Removing the head Removing the head is fairly easy on most figures. The head is held to the body by some type of fastener which holds the neck of the head to the cloth body. This fastener is slid inside a sewn lip on the cloth body. When it is pulled tight, the cloth body is pulled tight against the head. Most heads have a groove on them at the neck. The fastener is pulled tight into this groove, thus attaching the cloth body to the head. On older figures, the fastener was generally wire. The wire was pulled tight and then the ends are twisted together. Other fasteners will be string or a plastic band. Where possible, I recommend undoing the fastener with the thought of reusing it. You may not want to or need to, but the possibility of having to reuse the fastener does exist. This means you must untwist the wire or untie the string. The wire is easier to untwist with needlenose pliers. As for plastic fasteners, you usually have to cut them. Once the fastener is undone or cut, the material around the neck will loosen and the head easily comes off (or falls out, so be careful and hold onto the head). See photo 1 for an illustration of the head/neck area described above.
Photo 1 Head area, notice the sewn loop on the neck
Band replacement Once the head is off, the band can be replaced. Different figures had different ways the rubber band was placed to make the mouth close. If you are lucky, parts of the band are still in place and you can readily see the attachment points. One will be on the back of the jaw. The other will be at some attachment point on the head. It may be a hook that attaches to the rim of the neck (at the back of the head) as in photo 2.
Photo 2 Hook attachment on rim of neck (at back of head)
On some newer figures, the band attaches to the jaw and then exits the head through a hole in the neck or at the rim under the jaw. It then wraps around the head, falling into the tighening groove to keep it in place (photo 3).
Photo 3 Band exits the head and wraps around the neck
If the band is not attached, you need to figure out how it was attached. First find the atttachement point on the jaw. This may be a hook or staple of some kind. When you find it, attach some elastic cord to it (or whatever you are using for the band). Now move the other end of the cord or band to where a good attachment point would be. To find this, open the mouth and watch it close. A good attachment point will pull the mouth shut in a natural manner. Depending on where you hold the band, the mouth may not close completely or may seem to bind. A little trial and error will show you how it was originally. Most of the attachment systems were very simple and basic, so try to think about the easiest way to do it.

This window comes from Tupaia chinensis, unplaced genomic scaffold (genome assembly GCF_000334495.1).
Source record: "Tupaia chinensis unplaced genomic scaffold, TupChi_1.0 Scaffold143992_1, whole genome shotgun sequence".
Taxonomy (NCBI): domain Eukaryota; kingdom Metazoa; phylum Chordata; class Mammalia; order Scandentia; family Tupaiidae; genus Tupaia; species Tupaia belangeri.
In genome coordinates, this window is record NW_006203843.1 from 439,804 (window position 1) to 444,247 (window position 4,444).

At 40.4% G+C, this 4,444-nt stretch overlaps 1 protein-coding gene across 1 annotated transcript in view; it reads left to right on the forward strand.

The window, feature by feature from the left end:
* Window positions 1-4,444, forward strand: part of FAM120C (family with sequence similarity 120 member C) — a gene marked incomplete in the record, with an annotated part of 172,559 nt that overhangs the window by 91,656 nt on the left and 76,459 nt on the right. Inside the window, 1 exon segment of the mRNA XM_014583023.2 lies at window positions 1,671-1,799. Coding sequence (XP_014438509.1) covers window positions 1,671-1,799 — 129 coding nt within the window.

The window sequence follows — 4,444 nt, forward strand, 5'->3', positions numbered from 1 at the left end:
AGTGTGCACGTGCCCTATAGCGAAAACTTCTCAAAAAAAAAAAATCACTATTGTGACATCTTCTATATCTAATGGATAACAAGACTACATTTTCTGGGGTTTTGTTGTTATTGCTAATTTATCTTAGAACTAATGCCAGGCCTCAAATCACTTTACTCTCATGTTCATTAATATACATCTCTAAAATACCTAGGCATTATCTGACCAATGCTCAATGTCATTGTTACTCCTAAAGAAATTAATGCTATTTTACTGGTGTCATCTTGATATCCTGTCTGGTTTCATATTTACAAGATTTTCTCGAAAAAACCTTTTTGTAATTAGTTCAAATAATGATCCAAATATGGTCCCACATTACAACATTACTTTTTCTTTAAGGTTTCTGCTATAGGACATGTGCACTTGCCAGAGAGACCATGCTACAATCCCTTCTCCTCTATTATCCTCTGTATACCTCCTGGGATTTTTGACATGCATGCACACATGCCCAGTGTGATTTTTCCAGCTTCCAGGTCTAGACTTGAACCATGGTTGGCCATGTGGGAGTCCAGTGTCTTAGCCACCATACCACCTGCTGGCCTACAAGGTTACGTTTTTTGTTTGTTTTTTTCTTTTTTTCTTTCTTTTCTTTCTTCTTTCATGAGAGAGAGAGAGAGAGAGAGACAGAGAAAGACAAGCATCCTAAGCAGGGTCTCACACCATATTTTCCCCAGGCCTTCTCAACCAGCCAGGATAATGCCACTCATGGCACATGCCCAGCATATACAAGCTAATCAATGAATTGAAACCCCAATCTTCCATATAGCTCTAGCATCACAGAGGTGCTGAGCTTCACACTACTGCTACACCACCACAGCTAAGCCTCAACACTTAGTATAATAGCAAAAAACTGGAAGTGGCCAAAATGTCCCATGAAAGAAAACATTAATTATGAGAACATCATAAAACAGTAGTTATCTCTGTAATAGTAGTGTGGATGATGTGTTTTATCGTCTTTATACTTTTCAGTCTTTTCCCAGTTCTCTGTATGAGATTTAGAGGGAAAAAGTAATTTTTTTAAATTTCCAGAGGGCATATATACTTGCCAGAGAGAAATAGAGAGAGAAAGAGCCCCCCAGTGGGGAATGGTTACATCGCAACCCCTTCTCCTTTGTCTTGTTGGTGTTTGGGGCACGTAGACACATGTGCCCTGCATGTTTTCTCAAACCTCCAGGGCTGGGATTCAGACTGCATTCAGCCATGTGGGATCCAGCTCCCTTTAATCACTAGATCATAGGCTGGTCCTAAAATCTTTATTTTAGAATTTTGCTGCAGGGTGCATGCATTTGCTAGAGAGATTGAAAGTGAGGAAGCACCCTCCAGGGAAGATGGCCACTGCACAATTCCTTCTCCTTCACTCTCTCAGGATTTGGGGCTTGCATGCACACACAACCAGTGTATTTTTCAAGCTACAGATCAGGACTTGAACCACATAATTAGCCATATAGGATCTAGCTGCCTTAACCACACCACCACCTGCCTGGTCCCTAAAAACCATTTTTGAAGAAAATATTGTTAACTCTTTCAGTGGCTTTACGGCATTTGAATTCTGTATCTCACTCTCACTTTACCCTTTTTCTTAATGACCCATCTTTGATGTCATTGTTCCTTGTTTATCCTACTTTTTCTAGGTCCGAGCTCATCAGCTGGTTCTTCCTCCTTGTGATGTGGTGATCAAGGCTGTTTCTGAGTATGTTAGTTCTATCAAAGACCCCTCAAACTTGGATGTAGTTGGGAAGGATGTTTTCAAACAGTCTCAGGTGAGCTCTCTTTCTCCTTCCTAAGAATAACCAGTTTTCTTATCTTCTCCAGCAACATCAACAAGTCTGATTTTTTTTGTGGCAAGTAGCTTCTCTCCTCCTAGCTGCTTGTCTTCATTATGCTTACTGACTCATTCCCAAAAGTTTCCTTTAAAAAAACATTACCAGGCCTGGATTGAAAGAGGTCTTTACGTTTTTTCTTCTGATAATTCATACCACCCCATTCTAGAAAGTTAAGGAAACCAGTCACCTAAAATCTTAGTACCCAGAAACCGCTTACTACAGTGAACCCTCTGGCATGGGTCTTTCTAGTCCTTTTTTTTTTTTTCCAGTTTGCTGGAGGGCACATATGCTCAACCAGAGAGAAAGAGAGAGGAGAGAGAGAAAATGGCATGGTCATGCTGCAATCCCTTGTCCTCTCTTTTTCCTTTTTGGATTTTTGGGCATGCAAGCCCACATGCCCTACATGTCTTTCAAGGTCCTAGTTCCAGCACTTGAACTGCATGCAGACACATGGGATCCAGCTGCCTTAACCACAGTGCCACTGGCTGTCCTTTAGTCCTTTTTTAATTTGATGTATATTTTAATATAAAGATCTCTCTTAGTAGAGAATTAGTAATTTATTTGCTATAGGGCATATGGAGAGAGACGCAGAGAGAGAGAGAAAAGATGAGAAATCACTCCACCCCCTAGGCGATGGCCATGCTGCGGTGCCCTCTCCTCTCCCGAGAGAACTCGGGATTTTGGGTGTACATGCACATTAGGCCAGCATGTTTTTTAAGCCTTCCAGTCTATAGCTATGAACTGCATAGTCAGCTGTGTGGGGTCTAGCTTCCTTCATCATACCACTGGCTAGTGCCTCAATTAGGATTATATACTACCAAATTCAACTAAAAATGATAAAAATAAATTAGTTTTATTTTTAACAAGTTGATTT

Once you figure out the attachment points, you need to find the correct tension for the band you are using. I open and close the mouth with various tensions (tightness of elastic or spring) until the mouth closes the way I want it to close (natural, no snapping shut). This is easy with elastic cord. Once you figure out how long the elastic cord needs to be to make the mouth shut properly, you tie the elastic cord to make a band. Then you put the new band in place. The head is ready to be re-attached. Re-attaching the head is covered in the next section.
The Head Came Off
This is a common problem due to the way most ventriloquist figures have their heads attached, or you may have removed the head to replace the mouth band. The head usually has a groove at the base of the neck. The heads are held to the cloth body by wire, string or other fasteners that fit in this groove. There is a loop sewn on the cloth body, at the neck area, that the fastener is slid into and around the neck area. This is then tightened around the base of the head. The fastener gets into the groove on the head and pulls the cloth of the figure tight around the base of the head. Often, the twisting back and forth of the head causes it to break the wire that holds it on, or the fastener comes out of the groove around the base of the head. Sometimes the head can be put back on and the fastener just tightened more.
Re-attaching the head Re-attaching the head is actually quite simple. I prefer to use a plastic zip tie for a fastener to re-attach the head,. You can also use copper wire or string if you wish. If you removed the head for repair and undid the fastener, then replace the head and tighten the fastener. BE SURE the fastener is IN the groove at the base of the head before FULLY tightening the fastener. Tighening pulls the cloth body into the groove and that is what holds the head on. I prefer to replace the string and wire fasteners with plastic zip ties. These do not break and make a permenant repair. They have to be cut off to be removed, however this is easily done. If you can find long thin zip ties (about 11" long), they work wonderful. You just slide them into the cloth loop on the body that the previous fastener was in. However most zip ties long enough to go around the neck are too wide to nest in the groove properly. I use 2 shorter ones and fasten them together to make one long tie. I do this by placing a zip tie at each half of the sewn loop (where the seam is) as in photo 4.
I put the head in place and then start tightening the zip ties (photo 5).